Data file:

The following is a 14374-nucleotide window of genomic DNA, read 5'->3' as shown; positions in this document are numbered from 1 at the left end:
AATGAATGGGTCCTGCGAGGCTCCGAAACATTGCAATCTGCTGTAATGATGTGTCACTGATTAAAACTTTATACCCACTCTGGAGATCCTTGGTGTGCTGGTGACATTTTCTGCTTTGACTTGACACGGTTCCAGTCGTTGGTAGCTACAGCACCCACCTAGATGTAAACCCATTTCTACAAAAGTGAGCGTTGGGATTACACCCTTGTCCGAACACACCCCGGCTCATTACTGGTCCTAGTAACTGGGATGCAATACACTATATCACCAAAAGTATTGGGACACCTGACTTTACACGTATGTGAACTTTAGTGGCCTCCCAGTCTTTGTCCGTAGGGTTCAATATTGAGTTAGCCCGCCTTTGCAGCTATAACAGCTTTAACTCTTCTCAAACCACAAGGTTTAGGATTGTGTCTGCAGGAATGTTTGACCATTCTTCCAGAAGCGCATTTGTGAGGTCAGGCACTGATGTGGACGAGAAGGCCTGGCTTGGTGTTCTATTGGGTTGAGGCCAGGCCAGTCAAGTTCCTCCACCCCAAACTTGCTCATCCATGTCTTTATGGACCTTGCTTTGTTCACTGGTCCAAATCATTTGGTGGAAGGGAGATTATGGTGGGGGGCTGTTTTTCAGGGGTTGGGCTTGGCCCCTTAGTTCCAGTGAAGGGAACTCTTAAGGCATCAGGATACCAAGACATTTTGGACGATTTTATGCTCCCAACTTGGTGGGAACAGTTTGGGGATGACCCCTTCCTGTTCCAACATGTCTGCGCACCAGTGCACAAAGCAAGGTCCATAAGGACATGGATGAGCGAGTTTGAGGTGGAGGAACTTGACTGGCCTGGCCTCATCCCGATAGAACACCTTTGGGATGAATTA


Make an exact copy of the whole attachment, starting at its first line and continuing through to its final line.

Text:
The following is a 14374-nucleotide window of genomic DNA, read 5'->3' as shown; positions in this document are numbered from 1 at the left end:
AATGAATGGGTCCTGCGAGGCTCCGAAACATTGCAATCTGCTGTAATGATGTGTCACTGATTAAAACTTTATACCCACTCTGGAGATCCTTGGTGTGCTGGTGACATTTTCTGCTTTGACTTGACACGGTTCCAGTCGTTGGTAGCTACAGCACCCACCTAGATGTAAACCCATTTCTACAAAAGTGAGCGTTGGGATTACACCCTTGTCCGAACACACCCCGGCTCATTACTGGTCCTAGTAACTGGGATGCAATACACTATATCACCAAAAGTATTGGGACACCTGACTTTACACGTATGTGAACTTTAGTGGCCTCCCAGTCTTTGTCCGTAGGGTTCAATATTGAGTTAGCCCGCCTTTGCAGCTATAACAGCTTTAACTCTTCTCAAACCACAAGGTTTAGGATTGTGTCTGCAGGAATGTTTGACCATTCTTCCAGAAGCGCATTTGTGAGGTCAGGCACTGATGTGGACGAGAAGGCCTGGCTTGGTGTTCTATTGGGTTGAGGCCAGGCCAGTCAAGTTCCTCCACCCCAAACTTGCTCATCCATGTCTTTATGGACCTTGCTTTGTTCACTGGTCCAAATCATTTGGTGGAAGGGAGATTATGGTGGGGGGCTGTTTTTCAGGGGTTGGGCTTGGCCCCTTAGTTCCAGTGAAGGGAACTCTTAAGGCATCAGGATACCAAGACATTTTGGACGATTTTATGCTCCCAACTTGGTGGGAACAGTTTGGGGATGACCCCTTCCTGTTCCAACATGTCTGCGCACCAGTGCACAAAGCAAGGTCCATAAGGACATGGATGAGCGAGTTTGAGGTGGAGGAACTTGACTGGCCTGGCCTCATCCCGATAGAACACCTTTGGGATGAATTA